The beginning of colonization

However, the expedition of Christopher Columbus to the Americas led to a shift in politics. When Spanish colonization started in 1492, Castile started having the dominant hand in politics. Amidst these political shifts, other conflicts like economic instability and peasant uprisings created the perfect storm for the Reapers’ War (1640 to 1652) to unfold. At the onset of the conflict, Catalonia declared itself a republic to further oppose the Monarchy. That political system was short-lived.

In the early 18th century, the Principality of Catalonia lost its political status due to the War of Spanish Succession. In the year of 1714, Castile succeeded in penetrating the walls of Catalonia, which made the surrender of the Principality of Catalonia inevitable. Following the end of the War, the King decided to engage in a process of unification of the territories of Spain with the Nueva Planta Decrees.

This new administrative model started the Catalan struggle for sovereignty, as it banned the Catalan institutions and its rights as a principality. The unification had huge consequences on the cultural influence of Catalonia. The government pushed aside the Catalan language and literature, at the expense of Castilian and the culture of Madrid.

The birth of Catalan Nationalism

But the unification could not stifle the Catalan endeavor to propagate its influence. Towards the end of the 19th century, it propelled itself into a center of industrialization. At the same time, a newfound nationalism appeared, spreading new political and social ideologies, such as anarchism. But during that time, the Catalan elite actually preferred to remain part of Spain, since it gave them a huge economic advantage.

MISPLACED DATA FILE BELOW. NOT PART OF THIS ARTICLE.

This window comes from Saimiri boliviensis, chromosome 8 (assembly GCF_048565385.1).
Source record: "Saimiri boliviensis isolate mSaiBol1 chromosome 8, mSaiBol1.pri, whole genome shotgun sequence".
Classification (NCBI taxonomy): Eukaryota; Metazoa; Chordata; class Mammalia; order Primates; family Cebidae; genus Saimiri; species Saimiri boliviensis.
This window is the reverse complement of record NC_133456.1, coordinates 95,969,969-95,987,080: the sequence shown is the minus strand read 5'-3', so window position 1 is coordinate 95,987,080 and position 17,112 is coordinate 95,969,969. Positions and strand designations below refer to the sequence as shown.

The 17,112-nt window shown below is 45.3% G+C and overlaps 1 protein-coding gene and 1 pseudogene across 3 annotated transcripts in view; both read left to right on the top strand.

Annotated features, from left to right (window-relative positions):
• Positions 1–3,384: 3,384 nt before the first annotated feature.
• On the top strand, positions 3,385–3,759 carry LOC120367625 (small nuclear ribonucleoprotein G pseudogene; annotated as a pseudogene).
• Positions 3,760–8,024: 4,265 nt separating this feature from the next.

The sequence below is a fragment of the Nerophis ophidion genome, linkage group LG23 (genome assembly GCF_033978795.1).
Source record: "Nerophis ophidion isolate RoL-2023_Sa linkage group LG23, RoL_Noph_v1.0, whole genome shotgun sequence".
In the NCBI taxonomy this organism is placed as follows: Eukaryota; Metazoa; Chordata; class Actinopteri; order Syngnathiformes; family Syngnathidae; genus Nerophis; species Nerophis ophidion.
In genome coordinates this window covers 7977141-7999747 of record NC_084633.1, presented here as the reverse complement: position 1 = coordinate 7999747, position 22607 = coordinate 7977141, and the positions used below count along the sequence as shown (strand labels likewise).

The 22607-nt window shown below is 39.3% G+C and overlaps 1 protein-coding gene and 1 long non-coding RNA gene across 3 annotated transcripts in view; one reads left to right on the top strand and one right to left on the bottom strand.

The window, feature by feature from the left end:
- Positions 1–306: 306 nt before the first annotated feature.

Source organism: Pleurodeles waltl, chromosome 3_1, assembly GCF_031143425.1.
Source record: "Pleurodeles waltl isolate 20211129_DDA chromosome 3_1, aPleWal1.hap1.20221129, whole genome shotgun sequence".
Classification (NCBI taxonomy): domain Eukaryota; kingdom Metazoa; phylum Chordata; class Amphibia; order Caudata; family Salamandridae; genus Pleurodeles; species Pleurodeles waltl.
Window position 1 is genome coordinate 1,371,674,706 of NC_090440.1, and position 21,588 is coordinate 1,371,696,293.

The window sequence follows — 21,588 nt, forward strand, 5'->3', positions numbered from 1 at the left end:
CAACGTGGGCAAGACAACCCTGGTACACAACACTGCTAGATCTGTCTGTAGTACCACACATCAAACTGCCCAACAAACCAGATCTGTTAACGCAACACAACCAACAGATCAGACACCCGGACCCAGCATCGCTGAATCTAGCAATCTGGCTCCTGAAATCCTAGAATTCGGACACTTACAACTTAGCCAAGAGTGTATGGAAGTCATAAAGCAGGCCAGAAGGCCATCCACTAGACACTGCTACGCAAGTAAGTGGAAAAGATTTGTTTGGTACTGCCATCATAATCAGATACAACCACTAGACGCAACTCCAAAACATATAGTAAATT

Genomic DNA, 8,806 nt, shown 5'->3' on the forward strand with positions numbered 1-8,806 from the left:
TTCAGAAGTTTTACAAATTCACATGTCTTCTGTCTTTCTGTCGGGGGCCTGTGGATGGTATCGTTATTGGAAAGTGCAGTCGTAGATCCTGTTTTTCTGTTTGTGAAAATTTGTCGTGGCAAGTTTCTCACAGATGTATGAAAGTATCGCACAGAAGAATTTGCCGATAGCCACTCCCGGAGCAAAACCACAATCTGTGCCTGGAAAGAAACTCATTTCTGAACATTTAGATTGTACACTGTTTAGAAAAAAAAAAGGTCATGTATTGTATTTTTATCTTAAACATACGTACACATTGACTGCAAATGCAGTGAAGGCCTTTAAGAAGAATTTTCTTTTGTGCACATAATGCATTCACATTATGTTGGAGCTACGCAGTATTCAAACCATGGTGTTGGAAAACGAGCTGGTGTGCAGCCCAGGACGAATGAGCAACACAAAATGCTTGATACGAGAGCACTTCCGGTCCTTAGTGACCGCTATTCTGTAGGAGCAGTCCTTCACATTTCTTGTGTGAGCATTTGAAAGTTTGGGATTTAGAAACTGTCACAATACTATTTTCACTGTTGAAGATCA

Then came the 20th century, when Catalonia regained a certain level of autonomy. Indeed, the Second Spanish Republic decided to make Catalan one of the official languages of the Republic. Moreover, it established a system of self-governance in Catalonia. In the goal of modernizing the region, the nationalists of Catalonia established a Commonwealth of Catalonia. Through its cultural influence and its economic prowess, Catalonia became a beacon of prosperity in Spain.

However, when the dictatorship of Franco replaced the Republic, once again, Catalonia had to forsake its autonomy. The dictatorship weakened Catalonia economically.

What led to the referendum?

Former president of Catalonia, Carles Puidgemont
Former President of the Catalan government, Carles Puigdemont. Credits: spanje.cat

One of the leading factors in favor of Catalan independence would be the preservation of Catalan culture (for instance, the vibrant culture of Barcelona) and language. Many Spanish citizens do speak in their own dialect amongst their communities. However, Castilian remains the only official language of Spain. This means that Castillian prevails over all other dialects in almost every aspect of society: in politics, at school, on National TV… Could Catalan people view this as a threat to the cultural richness of Catalan culture? Or perhaps, a demonstration of power from the government of Moncloa?

Anyone who does not have much knowledge about Catalonia would probably think that the issue would boil down to cultural preservation. This would make a lot of sense, since most do not see Catalan culture as the dominant culture of Spain. Indeed, Spanish, or Castilian, remains the country’s official language. This also goes for the government of Moncloa. Yet the Catalan language constitutes an aspect of the utmost importance for Catalonia. The history and cultural differences of Catalonia might also come second after the History of Madrid.

An issue of cultural preservation?

However, Catalonia is Spain’s wealthiest autonomous community. It also possesses a very high level of political agency, as it has its own government, parliament and police force. Catalonia makes all the decisions concerning education, health, security and social services. Regarding education, Catalonia enforces its own curricula and corpus in classrooms. The community also uses two official languages, Catalan and Castilian. Therefore, they clearly have the ability to preserve and promote their own culture and sovereignty within Spain. So, where does the issue really lie?